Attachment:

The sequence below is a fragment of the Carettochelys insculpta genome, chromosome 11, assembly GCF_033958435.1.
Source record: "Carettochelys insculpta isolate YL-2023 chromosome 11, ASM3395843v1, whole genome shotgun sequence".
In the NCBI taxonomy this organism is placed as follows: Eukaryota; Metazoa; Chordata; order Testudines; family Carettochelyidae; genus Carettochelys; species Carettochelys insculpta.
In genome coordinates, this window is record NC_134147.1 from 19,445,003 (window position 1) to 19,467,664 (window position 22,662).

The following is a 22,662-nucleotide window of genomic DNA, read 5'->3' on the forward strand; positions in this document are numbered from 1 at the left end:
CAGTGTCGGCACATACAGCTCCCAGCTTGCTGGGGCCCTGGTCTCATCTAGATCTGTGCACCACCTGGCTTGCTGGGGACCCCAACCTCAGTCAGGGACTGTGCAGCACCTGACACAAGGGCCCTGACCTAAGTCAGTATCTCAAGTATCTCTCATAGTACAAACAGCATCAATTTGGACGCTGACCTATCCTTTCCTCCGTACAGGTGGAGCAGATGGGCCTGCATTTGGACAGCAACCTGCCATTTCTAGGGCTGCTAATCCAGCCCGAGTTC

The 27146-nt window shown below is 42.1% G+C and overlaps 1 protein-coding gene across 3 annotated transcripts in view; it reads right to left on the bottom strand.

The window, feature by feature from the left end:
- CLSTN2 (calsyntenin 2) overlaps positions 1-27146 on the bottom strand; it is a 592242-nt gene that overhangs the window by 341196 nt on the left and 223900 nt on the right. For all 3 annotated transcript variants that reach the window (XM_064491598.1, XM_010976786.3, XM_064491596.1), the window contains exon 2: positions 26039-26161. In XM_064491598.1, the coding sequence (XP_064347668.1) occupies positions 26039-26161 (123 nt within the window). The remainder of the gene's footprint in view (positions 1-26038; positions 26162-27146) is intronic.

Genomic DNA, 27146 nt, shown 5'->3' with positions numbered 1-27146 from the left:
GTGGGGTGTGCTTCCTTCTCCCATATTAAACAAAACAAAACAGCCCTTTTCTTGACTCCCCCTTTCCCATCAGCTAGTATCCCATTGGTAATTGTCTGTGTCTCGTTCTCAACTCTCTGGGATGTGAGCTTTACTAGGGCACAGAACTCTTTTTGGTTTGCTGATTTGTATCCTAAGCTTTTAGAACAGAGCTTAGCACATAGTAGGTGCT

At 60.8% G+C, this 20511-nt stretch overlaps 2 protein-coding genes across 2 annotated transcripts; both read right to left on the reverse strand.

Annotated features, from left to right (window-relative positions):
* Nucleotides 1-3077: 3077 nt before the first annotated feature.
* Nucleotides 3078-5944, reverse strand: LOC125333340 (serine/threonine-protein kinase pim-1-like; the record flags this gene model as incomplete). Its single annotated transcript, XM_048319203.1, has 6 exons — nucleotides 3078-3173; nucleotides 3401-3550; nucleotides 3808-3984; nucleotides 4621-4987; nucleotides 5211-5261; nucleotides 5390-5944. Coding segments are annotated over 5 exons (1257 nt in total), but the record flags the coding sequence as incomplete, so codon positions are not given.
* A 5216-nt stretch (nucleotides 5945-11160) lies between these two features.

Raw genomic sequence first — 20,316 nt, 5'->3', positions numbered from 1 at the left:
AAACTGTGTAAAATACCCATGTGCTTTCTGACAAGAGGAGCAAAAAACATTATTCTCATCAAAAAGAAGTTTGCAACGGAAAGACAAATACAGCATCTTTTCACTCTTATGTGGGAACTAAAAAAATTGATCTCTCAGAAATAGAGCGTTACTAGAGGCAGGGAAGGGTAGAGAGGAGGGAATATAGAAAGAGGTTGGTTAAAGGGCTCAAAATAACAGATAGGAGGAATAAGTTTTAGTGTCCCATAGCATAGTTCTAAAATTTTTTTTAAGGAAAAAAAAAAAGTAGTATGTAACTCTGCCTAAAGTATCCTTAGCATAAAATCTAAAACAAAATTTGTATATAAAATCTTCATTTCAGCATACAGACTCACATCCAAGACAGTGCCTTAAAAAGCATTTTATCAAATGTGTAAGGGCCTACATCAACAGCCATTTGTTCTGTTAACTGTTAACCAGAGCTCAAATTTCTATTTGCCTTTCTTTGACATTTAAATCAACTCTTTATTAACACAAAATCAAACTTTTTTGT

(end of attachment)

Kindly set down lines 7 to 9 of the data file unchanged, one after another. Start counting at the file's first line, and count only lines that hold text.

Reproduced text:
The 27146-nt window shown below is 42.1% G+C and overlaps 1 protein-coding gene across 3 annotated transcripts in view; it reads right to left on the bottom strand.

The window, feature by feature from the left end:
- CLSTN2 (calsyntenin 2) overlaps positions 1-27146 on the bottom strand; it is a 592242-nt gene that overhangs the window by 341196 nt on the left and 223900 nt on the right. For all 3 annotated transcript variants that reach the window (XM_064491598.1, XM_010976786.3, XM_064491596.1), the window contains exon 2: positions 26039-26161. In XM_064491598.1, the coding sequence (XP_064347668.1) occupies positions 26039-26161 (123 nt within the window). The remainder of the gene's footprint in view (positions 1-26038; positions 26162-27146) is intronic.